It was the day before Thanksgiving, and Minnesota Duluth freshman business major Andrew Dietrich was out hunting with his father, who he hadn't seen in a couple months.

Also a goaltender for the university's club men's hockey team, Dietrich received a phone call that day from a Duluth number he didn't recognize, so he let it go to voicemail, not wanting to interrupt the day with his dad.

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The call was from Bulldogs assistant coach Adam Krause, who wanted to know if Dietrich wanted to try out for UMD's NCAA Division I varsity program.

"A couple hours later, I listened to the voice message," Dietrich said. "I'm immediately freaking out and just hoping that I didn't miss my chance by not answering it."

Dietrich didn't miss his chance to become a varsity Bulldog, and now four-plus months later, the Eden Prairie, Minn., native finds himself heading to the 2019 NCAA Frozen Four in Buffalo, N.Y., where UMD opens against Providence at 4 p.m. Thursday at KeyBank Center.

The Bulldogs added Dietrich to the roster during the holiday break after it was apparent third-string redshirt freshman goalie Ben Patt needed shoulder surgery to correct a nagging injury.

UMD coach Scott Sandelin said he and his staff looked at a number of options for finding a fill-in for Patt, such as bringing in someone from the junior ranks. That's hard to do at Christmas, though, the coach said.

Krause had looked into Dietrich, who played for Blake School as a high school freshman and sophomore before tending net at Eden Prairie as a junior and senior. Dietrich seemed like a good option, so they brought in the 19-year-old true freshman.

"It's worked out real well for him. His first road trip was to the Arizona tournament. A little different than maybe playing club hockey," Sandelin said. "Pretty exciting for him. He's fit in well. He's worked hard and that's all you can ask for in that situation."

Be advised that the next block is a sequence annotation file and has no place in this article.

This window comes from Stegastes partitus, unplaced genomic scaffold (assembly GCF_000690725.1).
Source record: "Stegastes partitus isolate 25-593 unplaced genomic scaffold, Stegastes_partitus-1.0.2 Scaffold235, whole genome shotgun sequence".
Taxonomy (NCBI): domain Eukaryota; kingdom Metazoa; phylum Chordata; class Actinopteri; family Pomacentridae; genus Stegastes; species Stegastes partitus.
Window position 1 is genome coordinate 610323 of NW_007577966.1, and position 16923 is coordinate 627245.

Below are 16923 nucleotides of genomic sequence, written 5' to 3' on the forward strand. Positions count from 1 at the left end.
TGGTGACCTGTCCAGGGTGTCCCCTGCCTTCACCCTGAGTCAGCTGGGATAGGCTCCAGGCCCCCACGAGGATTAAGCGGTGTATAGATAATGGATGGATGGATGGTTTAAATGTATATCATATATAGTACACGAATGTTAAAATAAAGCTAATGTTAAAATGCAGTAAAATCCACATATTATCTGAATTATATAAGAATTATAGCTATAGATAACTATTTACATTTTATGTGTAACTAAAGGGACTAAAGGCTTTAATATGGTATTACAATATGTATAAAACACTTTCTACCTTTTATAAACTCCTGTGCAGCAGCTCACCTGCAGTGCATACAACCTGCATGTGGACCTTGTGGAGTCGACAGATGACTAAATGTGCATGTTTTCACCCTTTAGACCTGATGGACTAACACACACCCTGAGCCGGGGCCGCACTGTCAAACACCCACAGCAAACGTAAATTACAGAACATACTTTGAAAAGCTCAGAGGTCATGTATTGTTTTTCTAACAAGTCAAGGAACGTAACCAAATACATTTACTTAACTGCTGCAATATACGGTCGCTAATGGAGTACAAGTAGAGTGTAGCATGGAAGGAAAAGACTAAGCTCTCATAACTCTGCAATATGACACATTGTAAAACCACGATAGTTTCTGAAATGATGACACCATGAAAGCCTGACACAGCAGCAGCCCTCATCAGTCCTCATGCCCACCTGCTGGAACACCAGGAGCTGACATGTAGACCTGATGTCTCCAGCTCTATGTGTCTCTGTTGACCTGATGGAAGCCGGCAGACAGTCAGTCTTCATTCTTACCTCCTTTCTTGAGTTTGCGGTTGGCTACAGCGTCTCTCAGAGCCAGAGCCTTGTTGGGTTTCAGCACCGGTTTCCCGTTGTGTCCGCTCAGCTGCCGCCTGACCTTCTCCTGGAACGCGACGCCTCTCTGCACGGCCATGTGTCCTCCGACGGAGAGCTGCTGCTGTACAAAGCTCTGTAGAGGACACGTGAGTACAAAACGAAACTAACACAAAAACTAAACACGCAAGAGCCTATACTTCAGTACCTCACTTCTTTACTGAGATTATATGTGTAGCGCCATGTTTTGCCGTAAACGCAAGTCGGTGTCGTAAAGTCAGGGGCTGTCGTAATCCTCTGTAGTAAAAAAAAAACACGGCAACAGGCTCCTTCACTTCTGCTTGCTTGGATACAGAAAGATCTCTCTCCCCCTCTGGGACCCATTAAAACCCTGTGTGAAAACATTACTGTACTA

Dietrich was a backup as a junior in 2016-17 at Eden Prairie, but backstopped them to victory in the Class AA third-place game and recorded a 1.69 goals-against average and .929 save percentage. He posted a 4.14 GAA and .857 save percentage in 25 games as a senior.

Dietrich said he had opportunities to continue chasing a Division I scholarship by playing junior hockey at lower levels in the U.S. and Canada, but he didn't like the options. Meanwhile, he already was enrolled at UMD, had his classes picked out, knew his roommate and even had a decent amount of scholarship money.

So Dietrich set aside his Division I aspirations to instead focus on a career in marketing analytics. He'd still play hockey, but for the UMD club team, a member of the Western Collegiate Club Hockey Association at the Division II level of the American College Hockey Association.

"In the first club practice I was talking to my buddy and I was joking, 'Hey, this might be a pit stop for us. The big 'Dogs will be calling soon,' " Dietrich said. "I swear to God we had that conversation just joking around."

And then Krause called a couple months later.

"I was in disbelief," Dietrich said. "I googled UMD's coaching staff five times to make sure that Coach Krause was a name on there ... that it wasn't the University of Maryland or something."

Dietrich admitted to being nervous when he began practicing at Amsoil Arena in late December with the varsity team, taking shots from what he called intimidating guys in Riley Tufte and "Big, bad" Nick Wolff.

He's since settled in and now the nerves get rattled when he's on the bench, back in the tunnel or - like in Allentown, Pa., during the NCAA Midwest Regional - sitting by himself behind the visiting net because there was no room for a third goalie on the benches.

"It's been a dream come true, like a storybook," Dietrich said. "I've always wanted to play college hockey and just to be able to be given this opportunity, however long it may be, to play on this team and just do my part on hopefully a championship team, it's just been amazing."

The Bulldogs' other backup goaltender Nick Deery - who has only played one game during the season behind national goaltender of the year finalist Hunter Shepard - said Dietrich has done his part since joining the team.

Having a third goaltender is not just an insurance policy in case of injuries. It's a huge help in practice. With someone always in both nets, a third goalie allows someone a moment to rest, recharge and stay focused.

Dietrich has done that, and also added perspective to Bulldogs who are making their second and third Frozen Four trip this week, Deery said.

"It's pretty cool to see a guy that had no intentions and never expected to be in the spot he's in," Deery said. "I mean, it's always special for us, and we've been here. This will be our third time. I can't imagine what it's like for him.

"It makes me laugh and smile a little bit just because that's how we all were our first time."


At KeyBank Center, Buffalo, N.Y.

Thursday's Semifinals

• Providence (24-11-6) vs. Minnesota Duluth (27-11-2), 4 p.m. (ESPN2)

• Denver (24-11-5) vs. Massachusetts (30-9), 7:30 p.m. (ESPN2)